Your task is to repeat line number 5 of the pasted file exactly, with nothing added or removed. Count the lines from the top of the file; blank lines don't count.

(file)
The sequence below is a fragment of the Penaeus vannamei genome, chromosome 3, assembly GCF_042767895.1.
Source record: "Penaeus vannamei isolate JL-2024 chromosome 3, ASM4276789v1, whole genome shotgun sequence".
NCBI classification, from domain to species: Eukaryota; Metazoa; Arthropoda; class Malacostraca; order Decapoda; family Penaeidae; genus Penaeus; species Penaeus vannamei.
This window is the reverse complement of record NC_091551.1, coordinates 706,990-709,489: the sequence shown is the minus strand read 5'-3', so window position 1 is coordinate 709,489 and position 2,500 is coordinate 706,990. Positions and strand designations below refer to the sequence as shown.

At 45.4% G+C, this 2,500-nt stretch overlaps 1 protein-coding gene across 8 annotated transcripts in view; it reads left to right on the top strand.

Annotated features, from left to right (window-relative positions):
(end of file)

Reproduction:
At 45.4% G+C, this 2,500-nt stretch overlaps 1 protein-coding gene across 8 annotated transcripts in view; it reads left to right on the top strand.